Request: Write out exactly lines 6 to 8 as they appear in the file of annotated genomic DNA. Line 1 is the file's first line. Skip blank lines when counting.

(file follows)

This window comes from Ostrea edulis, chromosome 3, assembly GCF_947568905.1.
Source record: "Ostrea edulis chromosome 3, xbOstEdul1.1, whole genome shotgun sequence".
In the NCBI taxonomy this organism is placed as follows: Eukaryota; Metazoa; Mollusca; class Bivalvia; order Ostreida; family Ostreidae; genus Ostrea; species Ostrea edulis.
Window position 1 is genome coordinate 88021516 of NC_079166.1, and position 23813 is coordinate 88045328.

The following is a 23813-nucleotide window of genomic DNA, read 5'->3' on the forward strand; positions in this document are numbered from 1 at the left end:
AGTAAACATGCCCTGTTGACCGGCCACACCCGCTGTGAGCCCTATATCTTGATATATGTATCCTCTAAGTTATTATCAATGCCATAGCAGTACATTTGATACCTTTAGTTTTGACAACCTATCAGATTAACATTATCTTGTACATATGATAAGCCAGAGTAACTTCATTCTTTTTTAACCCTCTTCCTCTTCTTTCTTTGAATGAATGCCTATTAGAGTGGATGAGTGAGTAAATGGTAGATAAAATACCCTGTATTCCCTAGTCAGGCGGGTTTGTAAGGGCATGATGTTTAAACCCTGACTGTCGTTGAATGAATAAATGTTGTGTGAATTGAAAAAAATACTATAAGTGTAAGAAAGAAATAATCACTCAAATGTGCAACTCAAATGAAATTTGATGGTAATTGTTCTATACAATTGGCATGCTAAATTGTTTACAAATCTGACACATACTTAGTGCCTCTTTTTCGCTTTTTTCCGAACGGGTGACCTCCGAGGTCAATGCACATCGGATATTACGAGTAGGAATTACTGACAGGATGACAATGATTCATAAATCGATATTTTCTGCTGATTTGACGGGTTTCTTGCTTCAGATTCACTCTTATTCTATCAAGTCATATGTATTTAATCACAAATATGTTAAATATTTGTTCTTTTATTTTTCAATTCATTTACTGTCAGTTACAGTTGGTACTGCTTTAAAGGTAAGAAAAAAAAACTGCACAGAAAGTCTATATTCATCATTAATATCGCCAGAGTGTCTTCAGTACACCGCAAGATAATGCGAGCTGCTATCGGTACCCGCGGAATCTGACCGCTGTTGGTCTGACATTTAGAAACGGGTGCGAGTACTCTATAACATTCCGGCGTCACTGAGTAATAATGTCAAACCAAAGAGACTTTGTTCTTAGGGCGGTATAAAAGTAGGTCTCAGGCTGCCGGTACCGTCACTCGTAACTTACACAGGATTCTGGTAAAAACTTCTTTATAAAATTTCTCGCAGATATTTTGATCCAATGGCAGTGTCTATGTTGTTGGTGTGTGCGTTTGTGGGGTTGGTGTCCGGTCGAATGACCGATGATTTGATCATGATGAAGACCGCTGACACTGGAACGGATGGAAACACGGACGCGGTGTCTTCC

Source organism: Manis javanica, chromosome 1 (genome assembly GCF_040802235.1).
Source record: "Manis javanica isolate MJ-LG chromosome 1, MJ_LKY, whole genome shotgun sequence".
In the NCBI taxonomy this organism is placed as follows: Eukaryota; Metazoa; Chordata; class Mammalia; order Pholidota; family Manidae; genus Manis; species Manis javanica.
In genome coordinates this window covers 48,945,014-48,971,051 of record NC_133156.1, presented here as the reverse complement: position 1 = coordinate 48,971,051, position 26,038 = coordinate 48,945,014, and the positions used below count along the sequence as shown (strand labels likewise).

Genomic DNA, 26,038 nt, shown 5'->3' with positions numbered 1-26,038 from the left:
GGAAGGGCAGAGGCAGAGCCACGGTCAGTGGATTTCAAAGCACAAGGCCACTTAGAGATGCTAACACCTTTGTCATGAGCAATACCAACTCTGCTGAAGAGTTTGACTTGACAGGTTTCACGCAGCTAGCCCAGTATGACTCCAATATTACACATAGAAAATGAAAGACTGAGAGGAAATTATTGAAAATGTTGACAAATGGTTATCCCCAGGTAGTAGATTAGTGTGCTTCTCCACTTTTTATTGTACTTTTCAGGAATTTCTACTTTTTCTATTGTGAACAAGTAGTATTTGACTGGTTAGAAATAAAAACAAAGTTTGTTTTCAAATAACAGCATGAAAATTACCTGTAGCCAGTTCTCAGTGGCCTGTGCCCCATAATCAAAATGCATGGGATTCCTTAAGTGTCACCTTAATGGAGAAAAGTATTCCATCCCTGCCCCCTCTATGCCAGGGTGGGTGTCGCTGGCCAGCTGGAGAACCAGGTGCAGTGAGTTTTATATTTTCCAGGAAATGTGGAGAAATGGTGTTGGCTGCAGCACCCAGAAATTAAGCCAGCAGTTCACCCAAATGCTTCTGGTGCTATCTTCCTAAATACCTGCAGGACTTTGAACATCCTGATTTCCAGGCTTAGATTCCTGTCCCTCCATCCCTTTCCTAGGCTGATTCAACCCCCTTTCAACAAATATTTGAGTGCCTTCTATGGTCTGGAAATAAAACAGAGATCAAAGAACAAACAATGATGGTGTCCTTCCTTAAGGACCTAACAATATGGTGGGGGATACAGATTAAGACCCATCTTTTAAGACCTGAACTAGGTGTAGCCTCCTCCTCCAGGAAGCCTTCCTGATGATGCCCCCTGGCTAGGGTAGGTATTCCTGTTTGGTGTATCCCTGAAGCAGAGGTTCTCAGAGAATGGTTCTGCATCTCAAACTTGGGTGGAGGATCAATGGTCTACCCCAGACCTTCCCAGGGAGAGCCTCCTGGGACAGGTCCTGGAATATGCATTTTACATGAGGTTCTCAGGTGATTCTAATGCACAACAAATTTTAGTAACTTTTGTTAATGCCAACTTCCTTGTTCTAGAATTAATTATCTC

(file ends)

AGTAAACATGCCCTGTTGACCGGCCACACCCGCTGTGAGCCCTATATCTTGATATATGTATCCTCTAAGTTATTATCAATGCCATAGCAGTACATTTGATACCTTTAGTTTTGACAACCTATCAGATTAACATTATCTTGTACATATGATAAGCCAGAGTAACTTCATTCTTTTTTAACCCTCTTCCTCTTCTTTCTTTGAATGAATGCCTATTAGAGTGGATGAGTGAGTAAATGGTAGATAAAATACCCTGTATTCCCTAGTCAGGCGGGTTTGTAAGGGCATGATGTTTAAACCCTGACTGTCGTTGAATGAATAAATGTTGTGTGAATTGAAAAAAATACTATAAGTGTAAGAAAGAAATAATCACTCAAATGTGCAACTCAAATGAAATTTGATGGTAATTGTTCTATACAATTGGCATGCTAAATTGTTTACAAATCTGACACATACTTAGTGCCTCTTTTTCGCTTTTTTCCGAACGGGTGACCTCCGAGGTCAATGCACATCGGATATTACGAGTAGGAATTACTGACAGGATGACAATGATTCATAAATCGATATTTTCTGCTGATTTGACGGGTTTCTTGCTTCAGATTCACTCTTATTCTATCAAGTCATATGTATTTAATCACAAATATGTTAAATATTTGTTCTTTTATTTTTCAATTCATTTACTGTCAGTTACAGTTGGTACTGCTTTAAAGGTAAGAAAAAAAAACTGCACAGAAAGTCTATATTCATCATTAATATCGCCAGAGTGTCTTCAGTACACCGCAAGATAATGCGAGCTGCTATCGGTACCCGCGGAATCTGACCGCTGTTGGTCTGACATTTAGAAACGGGTGCGAGTACTCTATAACATTCCGGCGTCACTGAGTAATAATGTCAAACCAAAGAGACTTTGTTCTTAGGGCGGTATAAAAGTAGGTCTCAGGCTGCCGGTACCGTCACTCGTAACTTACACAGGATTCTGGTAAAAACTTCTTTATAAAATTTCTCGCAGATATTTTGATCCAATGGCAGTGTCTATGTTGTTGGTGTGTGCGTTTGTGGGGTTGGTGTCCGGTCGAATGACCGATGATTTGATCATGATGAAGACCGCTGACACTGGAACGGATGGAAACACGGACGCGGTGTCTTCC

Source organism: Manis javanica, chromosome 1 (genome assembly GCF_040802235.1).
Source record: "Manis javanica isolate MJ-LG chromosome 1, MJ_LKY, whole genome shotgun sequence".